April 27, 1997

During the last week of the regular season, the Trail Blazers
were one of only a few teams certain of their seeding for the
playoffs, which begin on Thursday. Portland was locked into the
No. 5 berth in the Western Conference with no danger of moving
down and no hope of moving up. This, as it turns out, is a good

Since 1984, when the NBA switched its opening-round format to
best-of-five, the No. 5 seed has beaten the No. 4 seed 16 times
out of 26. Teams seeded fourth have a .385 winning percentage in
first-round series, compared with .846 for the Nos. 1, 2 and 3
teams. Even more startling, not only have No. 4s gone winless in
first-round series since '94, but also none have won more than
one game. Last season, for example, the No. 4 Cavaliers were
bumped off three games to none by the No. 5 Knicks in the East,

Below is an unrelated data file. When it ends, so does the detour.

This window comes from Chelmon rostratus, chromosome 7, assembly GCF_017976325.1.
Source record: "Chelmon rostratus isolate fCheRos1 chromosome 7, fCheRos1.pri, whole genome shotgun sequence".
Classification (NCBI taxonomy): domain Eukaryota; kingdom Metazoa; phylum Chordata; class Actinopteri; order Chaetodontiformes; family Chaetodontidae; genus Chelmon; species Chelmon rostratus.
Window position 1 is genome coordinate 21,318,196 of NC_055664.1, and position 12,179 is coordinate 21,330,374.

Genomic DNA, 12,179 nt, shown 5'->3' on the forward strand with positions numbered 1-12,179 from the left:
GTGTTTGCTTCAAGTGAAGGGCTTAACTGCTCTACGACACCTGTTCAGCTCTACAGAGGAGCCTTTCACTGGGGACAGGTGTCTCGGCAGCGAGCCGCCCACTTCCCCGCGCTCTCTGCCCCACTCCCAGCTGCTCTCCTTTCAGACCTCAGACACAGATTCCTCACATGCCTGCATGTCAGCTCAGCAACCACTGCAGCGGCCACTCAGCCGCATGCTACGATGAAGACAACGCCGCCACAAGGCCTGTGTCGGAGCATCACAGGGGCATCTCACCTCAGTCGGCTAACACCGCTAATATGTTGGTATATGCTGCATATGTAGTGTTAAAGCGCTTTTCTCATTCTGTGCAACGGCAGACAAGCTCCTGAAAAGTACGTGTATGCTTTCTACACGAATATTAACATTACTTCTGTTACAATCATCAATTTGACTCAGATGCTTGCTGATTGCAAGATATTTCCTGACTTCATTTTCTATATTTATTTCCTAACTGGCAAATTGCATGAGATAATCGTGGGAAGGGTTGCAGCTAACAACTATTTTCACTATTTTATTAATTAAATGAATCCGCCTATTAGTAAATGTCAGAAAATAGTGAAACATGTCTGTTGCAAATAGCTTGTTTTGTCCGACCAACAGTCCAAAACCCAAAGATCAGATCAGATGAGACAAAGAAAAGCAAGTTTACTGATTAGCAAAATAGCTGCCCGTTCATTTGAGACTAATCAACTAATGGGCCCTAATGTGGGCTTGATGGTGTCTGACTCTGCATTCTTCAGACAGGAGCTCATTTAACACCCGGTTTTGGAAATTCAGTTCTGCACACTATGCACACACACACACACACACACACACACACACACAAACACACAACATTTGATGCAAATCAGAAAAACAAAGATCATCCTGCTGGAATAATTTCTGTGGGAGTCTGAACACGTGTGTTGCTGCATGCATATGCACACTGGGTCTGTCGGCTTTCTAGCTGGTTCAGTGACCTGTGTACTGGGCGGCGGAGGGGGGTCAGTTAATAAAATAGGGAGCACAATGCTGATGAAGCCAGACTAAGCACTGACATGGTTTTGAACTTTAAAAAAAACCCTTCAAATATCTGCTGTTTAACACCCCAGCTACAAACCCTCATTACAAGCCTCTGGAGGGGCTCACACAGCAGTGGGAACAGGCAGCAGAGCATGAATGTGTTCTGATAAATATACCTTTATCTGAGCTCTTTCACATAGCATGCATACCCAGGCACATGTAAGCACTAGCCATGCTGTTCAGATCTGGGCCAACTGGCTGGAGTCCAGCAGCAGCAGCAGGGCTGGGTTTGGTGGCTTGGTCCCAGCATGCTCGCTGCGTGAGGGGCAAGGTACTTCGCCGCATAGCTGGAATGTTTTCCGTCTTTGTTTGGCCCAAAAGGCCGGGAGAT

while the No. 4 Lakers were dumped 3-1 by the No. 5 Rockets in
the West.

These putative upsets have led some players and coaches to
suggest that the league make the opening round, like later
series, best-of-seven--or that it restructure the first round to
increase the home court advantage of the team that earned it
during the regular season.

The NBA's current first-round structure places the two opening
games and the fifth in the higher seed's arena. If the
lower-seeded team can steal at least one of the first two games
on the road, it can usually ride that momentum into the
conference semis. That's what happened last year, when Houston
and New York won early in their opponents' arenas.

But were these really upsets? One obvious reason for the fifth
seeds' high success rate is that No. 4 and No. 5 teams are more
closely matched than any other playoff pair. Since 1990, in
eight of the 14 matchups between fourth and fifth seeds, the two
teams were within three games of each other in the final
regular-season standings. (In the Eastern Conference this
season, the No. 4 Hawks finished 56-26 and the No. 5 Pistons